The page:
In 1891, 57 plumbing contractors paid a £5 entrance fee and £1 subscription to enable the establishment of the Associated Master Plumber of Victoria.
At the time Victoria was undergoing enormous transformation. Between 1883 and 1888, the annual rate of housing construction had doubled. But while population and development across the city had soared, Melbourne was still reliant on an outdated and increasingly dangerous sanitary system. Cesspits and pails were used to deal with solid excremental waste, while household and manufacturing liquid waste found its way into open street channels that lead to the Yarra River or Hobsons Bay, both of which had become fouled and unsightly.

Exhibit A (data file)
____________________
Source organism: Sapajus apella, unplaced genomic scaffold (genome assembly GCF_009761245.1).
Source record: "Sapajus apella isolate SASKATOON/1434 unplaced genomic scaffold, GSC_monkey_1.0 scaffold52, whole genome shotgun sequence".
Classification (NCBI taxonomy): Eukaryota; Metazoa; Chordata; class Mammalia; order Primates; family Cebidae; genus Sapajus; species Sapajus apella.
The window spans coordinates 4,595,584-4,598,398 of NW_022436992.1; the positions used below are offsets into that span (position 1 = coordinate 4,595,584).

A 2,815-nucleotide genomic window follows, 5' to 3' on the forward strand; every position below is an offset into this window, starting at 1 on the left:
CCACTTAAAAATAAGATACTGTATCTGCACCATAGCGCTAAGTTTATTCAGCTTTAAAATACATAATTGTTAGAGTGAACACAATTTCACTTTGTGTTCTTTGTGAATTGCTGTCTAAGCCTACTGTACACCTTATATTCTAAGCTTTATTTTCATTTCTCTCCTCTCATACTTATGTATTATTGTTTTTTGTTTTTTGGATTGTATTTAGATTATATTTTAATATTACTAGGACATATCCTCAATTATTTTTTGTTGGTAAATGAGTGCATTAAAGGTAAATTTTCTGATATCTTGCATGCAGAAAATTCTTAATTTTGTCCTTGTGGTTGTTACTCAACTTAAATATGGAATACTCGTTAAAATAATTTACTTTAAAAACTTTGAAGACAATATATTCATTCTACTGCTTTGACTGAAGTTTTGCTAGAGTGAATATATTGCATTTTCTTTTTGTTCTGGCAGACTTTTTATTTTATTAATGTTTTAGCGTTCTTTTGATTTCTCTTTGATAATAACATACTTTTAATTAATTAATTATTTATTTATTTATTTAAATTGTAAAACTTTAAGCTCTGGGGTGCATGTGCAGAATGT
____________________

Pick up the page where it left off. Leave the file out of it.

Education was always at the forefront of the minds of the Master Plumbers. As well as proper learning and instruction in the trade and the use of examinations to prove competence of plumbers, the Association also paid close attention to the ongoing learning and self improvement of its members.
In November 1892, Mr Beggs, a committee member, suggested that the Association obtain the services of “some competent gentleman” to give lectures to plumbers on sanitary matters. The training would take place at the Working Men’s College and reflect the fact that the task of fitting sanitary appliances was relatively new to most plumbers. In addition to the electricity lecture series, the Association began a library of relevant periodic journals for their members.